Why should I check my mixes in mono?

It’s true that we’ve been living in a stereo world for many years now. Television is broadcast in stereo. FM radio is stereo. And AM radio mostly broadcasts talk shows or older music recorded in mono to begin with. So why does ‘mono’ matter? Because there are still some cases where your mix might get played back in mono or something similar to mono.

For instance, there are several wireless speakers on the market that are switchable from either left channel/right channel or mono. There are alarm clocks that’ll play a CD but only have one speaker. And more often than not, PA systems are set up for mono.

So what might you discover when you listen to your mix in mono? Some stereo effects panned hard left and right can practically disappear in mono playback. This might not be a concern if you’re only dealing with reverb returns. But if you’ve recorded a piano in stereo and panned the tracks hard L/R, the balance in relation to other instruments may seem totally out of whack in mono.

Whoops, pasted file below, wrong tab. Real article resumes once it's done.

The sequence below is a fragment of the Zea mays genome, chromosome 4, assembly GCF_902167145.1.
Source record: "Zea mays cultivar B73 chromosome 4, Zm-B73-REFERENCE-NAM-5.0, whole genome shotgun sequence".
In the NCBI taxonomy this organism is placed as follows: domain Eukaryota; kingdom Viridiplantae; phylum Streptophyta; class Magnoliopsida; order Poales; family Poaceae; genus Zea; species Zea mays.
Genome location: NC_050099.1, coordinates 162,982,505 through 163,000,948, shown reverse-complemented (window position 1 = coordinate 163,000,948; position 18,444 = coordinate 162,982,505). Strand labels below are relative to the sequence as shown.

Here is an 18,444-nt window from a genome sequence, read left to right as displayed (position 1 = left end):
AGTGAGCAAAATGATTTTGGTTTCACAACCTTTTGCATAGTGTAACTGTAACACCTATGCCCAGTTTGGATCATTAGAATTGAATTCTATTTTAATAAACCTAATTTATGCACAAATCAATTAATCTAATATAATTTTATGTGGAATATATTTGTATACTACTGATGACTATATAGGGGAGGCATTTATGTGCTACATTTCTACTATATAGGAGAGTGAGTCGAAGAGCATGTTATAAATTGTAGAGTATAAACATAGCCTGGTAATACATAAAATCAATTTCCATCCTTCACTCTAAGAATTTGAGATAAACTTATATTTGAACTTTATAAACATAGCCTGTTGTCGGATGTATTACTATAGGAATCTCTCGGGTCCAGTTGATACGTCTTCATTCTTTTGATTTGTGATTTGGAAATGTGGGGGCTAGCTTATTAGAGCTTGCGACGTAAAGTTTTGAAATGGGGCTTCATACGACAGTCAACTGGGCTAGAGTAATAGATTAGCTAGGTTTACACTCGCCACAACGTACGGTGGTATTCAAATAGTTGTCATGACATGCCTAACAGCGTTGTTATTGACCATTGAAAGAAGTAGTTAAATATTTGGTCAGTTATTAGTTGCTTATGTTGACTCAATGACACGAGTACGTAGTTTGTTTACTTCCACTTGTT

There are ways to combat this. You might buss (send) both channels to a third channel, panned up the middle, and blend it in a little. Or you can move your hard panning in toward the center a bit, maybe around 7/5 o’clock or 8/4 o’clock.

Bottom line: This issue is really minor compared to, say, 20 years ago. But it’s worth spending 15 minutes per mix checking the balances in mono, just to be sure that your work will retain its impact no matter where it is heard.

The information above came from “Studio Buddy — The Home Recording Helper.” It’s a self-contained, easy to use database of recording tips designed specifically for people with home studios. If you find this article helpful, you should download the FREE program at Studio Buddy.

Reprinted with permission from TAXI: the world’s leading independent A&R company helping unsigned bands, artists and songwriters get record deals, publishing deals and placement in films and TV shows.

© 2002 TAXI. All rights reserved.


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